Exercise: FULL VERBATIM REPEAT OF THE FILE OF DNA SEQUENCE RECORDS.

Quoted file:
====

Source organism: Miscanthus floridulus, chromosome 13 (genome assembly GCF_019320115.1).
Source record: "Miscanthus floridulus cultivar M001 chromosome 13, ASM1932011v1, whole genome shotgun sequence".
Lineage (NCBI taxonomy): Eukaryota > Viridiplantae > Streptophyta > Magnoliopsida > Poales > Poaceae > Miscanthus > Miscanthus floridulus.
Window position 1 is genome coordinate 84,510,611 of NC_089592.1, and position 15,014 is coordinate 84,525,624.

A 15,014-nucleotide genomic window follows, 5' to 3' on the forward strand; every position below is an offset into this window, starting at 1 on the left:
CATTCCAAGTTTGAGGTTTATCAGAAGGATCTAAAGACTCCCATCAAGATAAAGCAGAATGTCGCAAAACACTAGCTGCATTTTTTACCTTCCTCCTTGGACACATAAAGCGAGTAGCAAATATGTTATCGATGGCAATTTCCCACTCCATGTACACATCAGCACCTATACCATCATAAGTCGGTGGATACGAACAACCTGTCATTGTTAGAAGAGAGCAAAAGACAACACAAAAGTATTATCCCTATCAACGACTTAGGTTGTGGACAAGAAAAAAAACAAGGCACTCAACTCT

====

Source organism: Miscanthus floridulus, chromosome 13 (genome assembly GCF_019320115.1).
Source record: "Miscanthus floridulus cultivar M001 chromosome 13, ASM1932011v1, whole genome shotgun sequence".
Lineage (NCBI taxonomy): Eukaryota > Viridiplantae > Streptophyta > Magnoliopsida > Poales > Poaceae > Miscanthus > Miscanthus floridulus.
Window position 1 is genome coordinate 84,510,611 of NC_089592.1, and position 15,014 is coordinate 84,525,624.

A 15,014-nucleotide genomic window follows, 5' to 3' on the forward strand; every position below is an offset into this window, starting at 1 on the left:
CATTCCAAGTTTGAGGTTTATCAGAAGGATCTAAAGACTCCCATCAAGATAAAGCAGAATGTCGCAAAACACTAGCTGCATTTTTTACCTTCCTCCTTGGACACATAAAGCGAGTAGCAAATATGTTATCGATGGCAATTTCCCACTCCATGTACACATCAGCACCTATACCATCATAAGTCGGTGGATACGAACAACCTGTCATTGTTAGAAGAGAGCAAAAGACAACACAAAAGTATTATCCCTATCAACGACTTAGGTTGTGGACAAGAAAAAAAACAAGGCACTCAACTCT